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A view of John A. Keel's '75 book "The Eighth Tower"

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BOOK REVIEW: The Eighth Tower: On Ultraterrestrials and the Superspectrum by John A. Keel (Anomalist Books) 2013 / 1975

About a year or so ago, while entering the stairwell leading into my office here at Red Dirt Report I was nearly knocked on my ass by a stench so foul, it kind of freaked me out – mainly because I could not find the source of said odor, which was like rotten eggs.

It was a weekend and no one was in the neighboring office. Eventually the smell faded away on its own and was chalked up as “one of those things.”

So, all these months later, I’m finally getting around to reading John A. Keel’s 1975 book The Eighth Tower, described as “the disturbing follow-up to The Mothman Prophecies.” And when I get to page 123, the beginning of Chapter 13, Keel is writing about how “(a)ncient dragons, monsters, and demopns supposedly reeked with the smell of brimstone (sulfur)” and that “(b)urning sulfur smells like rotten eggs” with “(m)odern witnesses” of UFOs often complain that the monsters (like Bigfoot) and UFOs often smell like rotten eggs or something even more rancid.

Keel notes several cases where the bad stench nauseated a New Jersey night watchman to the point that he passed out, later noting that his stomach “felt worse than the time I was overcome by mustard gas in France in World War I.”

He noted instances of mysterious, “noxious gases” blowing inland from the Gulf of Mexico, overcoming people in Texas and Florida. And a 1967 incident in Youngstown, Ohio where an area of tower was “attacked” by a strange “gas,” which was followed by sightings of strange lights and craft, some of which gave off a smell “like burning tar,” a smell that I find to be among the worst in the world.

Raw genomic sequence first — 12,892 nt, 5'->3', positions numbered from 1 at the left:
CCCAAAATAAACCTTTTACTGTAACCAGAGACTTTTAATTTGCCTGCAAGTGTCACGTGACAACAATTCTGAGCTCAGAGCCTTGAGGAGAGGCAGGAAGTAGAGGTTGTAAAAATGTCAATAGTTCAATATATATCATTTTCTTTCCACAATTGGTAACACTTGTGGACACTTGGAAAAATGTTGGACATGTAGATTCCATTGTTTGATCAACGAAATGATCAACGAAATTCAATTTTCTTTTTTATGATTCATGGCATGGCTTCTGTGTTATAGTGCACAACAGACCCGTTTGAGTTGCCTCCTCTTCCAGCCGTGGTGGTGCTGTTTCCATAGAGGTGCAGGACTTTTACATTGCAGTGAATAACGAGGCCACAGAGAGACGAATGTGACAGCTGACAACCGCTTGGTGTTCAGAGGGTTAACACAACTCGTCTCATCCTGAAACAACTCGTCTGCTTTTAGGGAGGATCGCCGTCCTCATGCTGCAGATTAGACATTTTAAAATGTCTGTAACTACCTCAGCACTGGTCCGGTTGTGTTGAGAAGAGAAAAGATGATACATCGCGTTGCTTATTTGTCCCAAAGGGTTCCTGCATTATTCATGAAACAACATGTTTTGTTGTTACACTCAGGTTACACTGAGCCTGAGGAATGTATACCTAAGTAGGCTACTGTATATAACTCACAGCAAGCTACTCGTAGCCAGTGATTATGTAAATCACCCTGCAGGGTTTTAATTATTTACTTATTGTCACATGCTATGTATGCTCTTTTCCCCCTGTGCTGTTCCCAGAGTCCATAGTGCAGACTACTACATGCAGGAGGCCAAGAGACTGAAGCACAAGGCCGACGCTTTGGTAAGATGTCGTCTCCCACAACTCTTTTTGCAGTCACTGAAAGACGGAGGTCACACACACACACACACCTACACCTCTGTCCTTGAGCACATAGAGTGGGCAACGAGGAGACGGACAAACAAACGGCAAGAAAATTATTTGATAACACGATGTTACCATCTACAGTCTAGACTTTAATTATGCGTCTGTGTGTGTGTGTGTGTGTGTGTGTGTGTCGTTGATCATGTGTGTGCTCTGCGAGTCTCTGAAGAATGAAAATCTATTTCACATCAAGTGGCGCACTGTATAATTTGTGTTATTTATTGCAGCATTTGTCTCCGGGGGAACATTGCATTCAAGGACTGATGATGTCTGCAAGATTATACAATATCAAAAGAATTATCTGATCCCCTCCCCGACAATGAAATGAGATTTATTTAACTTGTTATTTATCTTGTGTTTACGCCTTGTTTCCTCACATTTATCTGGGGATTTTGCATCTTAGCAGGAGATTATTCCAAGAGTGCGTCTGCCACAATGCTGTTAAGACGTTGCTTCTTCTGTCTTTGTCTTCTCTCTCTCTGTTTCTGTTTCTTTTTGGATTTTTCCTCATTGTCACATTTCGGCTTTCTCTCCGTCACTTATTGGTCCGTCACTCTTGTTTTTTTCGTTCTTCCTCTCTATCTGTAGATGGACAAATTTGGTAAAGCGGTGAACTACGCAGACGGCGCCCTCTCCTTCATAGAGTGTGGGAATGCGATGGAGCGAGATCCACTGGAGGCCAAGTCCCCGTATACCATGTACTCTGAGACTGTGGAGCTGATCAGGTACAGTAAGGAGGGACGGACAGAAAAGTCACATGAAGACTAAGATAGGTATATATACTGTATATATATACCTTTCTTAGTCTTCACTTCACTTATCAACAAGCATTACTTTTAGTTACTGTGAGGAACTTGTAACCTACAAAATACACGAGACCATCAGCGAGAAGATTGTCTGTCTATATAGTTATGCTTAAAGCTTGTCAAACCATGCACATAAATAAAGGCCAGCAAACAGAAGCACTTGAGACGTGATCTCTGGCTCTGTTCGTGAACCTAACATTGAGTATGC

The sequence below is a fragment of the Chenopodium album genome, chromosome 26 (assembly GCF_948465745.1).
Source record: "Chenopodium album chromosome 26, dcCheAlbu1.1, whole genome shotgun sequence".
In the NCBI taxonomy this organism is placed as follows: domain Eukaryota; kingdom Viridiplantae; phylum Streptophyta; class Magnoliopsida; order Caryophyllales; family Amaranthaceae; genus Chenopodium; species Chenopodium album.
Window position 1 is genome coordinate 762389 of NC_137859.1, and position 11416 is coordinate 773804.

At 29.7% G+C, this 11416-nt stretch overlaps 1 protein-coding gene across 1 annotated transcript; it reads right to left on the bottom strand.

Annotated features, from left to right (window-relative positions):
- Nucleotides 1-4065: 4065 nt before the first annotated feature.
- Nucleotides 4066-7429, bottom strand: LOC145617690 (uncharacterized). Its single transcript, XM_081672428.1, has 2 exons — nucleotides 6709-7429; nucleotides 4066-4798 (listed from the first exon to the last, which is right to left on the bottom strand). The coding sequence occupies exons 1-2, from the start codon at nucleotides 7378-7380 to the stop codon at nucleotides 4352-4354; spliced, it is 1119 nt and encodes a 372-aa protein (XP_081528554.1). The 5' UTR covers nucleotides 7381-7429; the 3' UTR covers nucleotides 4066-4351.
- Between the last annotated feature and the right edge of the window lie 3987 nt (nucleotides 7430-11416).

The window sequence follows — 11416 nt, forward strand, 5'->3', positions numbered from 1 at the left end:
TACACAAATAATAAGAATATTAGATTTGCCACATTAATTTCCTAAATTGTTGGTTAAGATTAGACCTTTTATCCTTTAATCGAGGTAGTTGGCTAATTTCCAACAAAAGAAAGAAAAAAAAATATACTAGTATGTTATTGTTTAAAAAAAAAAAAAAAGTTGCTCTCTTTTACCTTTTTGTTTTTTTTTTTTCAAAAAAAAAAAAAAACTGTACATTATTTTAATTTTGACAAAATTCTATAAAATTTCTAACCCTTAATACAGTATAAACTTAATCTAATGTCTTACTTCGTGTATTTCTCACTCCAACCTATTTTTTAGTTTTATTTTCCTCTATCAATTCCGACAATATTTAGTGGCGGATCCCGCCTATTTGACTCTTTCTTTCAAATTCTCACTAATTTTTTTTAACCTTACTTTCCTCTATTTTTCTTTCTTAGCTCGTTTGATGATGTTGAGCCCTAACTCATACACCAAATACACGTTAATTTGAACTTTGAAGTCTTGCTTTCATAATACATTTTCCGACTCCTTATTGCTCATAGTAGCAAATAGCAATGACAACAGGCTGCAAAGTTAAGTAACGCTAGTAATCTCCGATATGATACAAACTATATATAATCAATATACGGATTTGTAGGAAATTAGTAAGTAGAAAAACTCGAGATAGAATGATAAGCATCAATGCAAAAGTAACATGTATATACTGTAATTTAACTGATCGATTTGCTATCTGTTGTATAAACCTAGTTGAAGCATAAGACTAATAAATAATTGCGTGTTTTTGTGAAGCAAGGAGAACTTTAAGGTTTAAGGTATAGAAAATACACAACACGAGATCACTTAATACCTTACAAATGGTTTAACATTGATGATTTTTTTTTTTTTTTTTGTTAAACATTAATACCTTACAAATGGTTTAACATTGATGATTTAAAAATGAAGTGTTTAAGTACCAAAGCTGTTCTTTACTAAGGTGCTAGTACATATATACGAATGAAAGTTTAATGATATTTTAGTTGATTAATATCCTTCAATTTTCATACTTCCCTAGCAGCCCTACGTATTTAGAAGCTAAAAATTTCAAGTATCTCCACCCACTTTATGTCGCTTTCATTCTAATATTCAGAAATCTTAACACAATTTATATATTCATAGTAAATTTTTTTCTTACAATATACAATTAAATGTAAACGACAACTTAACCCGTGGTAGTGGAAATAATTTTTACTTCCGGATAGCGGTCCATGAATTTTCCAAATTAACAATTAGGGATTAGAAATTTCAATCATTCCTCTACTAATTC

But the stench that clung to the Red Dirt Report stairwell was disconcerting, as I noted. And when I got to the part in Chapter 13 about a most peculiar “sulfur stench” case in Roger Mills County, Oklahoma back in 1963, well it got my attention, since it was so utterly bizarre.

Keel reports that the Allen family, who lived on a farm in Roger Mills County, and an “evil-smelling something” settled on their farmhouse and land, killing livestock and making the Allen family seriously ill over a number of weeks and months.

Like something out of The Conjuring, the odors plagued the poor family for quite some time, causing all sorts of ailments and the subsequent, rapid decay of their worldly possessions, from curtains to clothing and from walls to causing it to spread to nearby farms as they fled the area, with neighboring Hutchinson County, Texas preventing Roger Mills County residents from entering their county until “’the stuff’is identified.”

The terrified family – and other families in the area not far from Sayre – pleaded for help from Gov. Henry Bellmon and the U.S. Dept, of Health, Education, and Welfare, but what they did for them is unclear.

Keel made no more mentioned as to what the smell was, nor where it came from. It’s presumed the farm family found relief – somewhere – and the odor attacks ceased.

Did this foul stench come from a place of unknown power, a place Keel calls “The Eighth Tower”?  Or, for that matter, the strange lights, craft and creatures that seem to appear and disappear at will? Again, Keel, with his newsman’s nose for sniffing out a story, had seen enough “high weirdness” in his life, by 1975, that he seems to say yes, it is. But that this “superspectrum,” just out of view of our normal senses, houses these good/bad entities and has for millennia.

Yes, the UFOs, stinky monsters and strange humanoids are existing right alongside us, only they can enter our world, we, for the most part cannot easily enter theirs.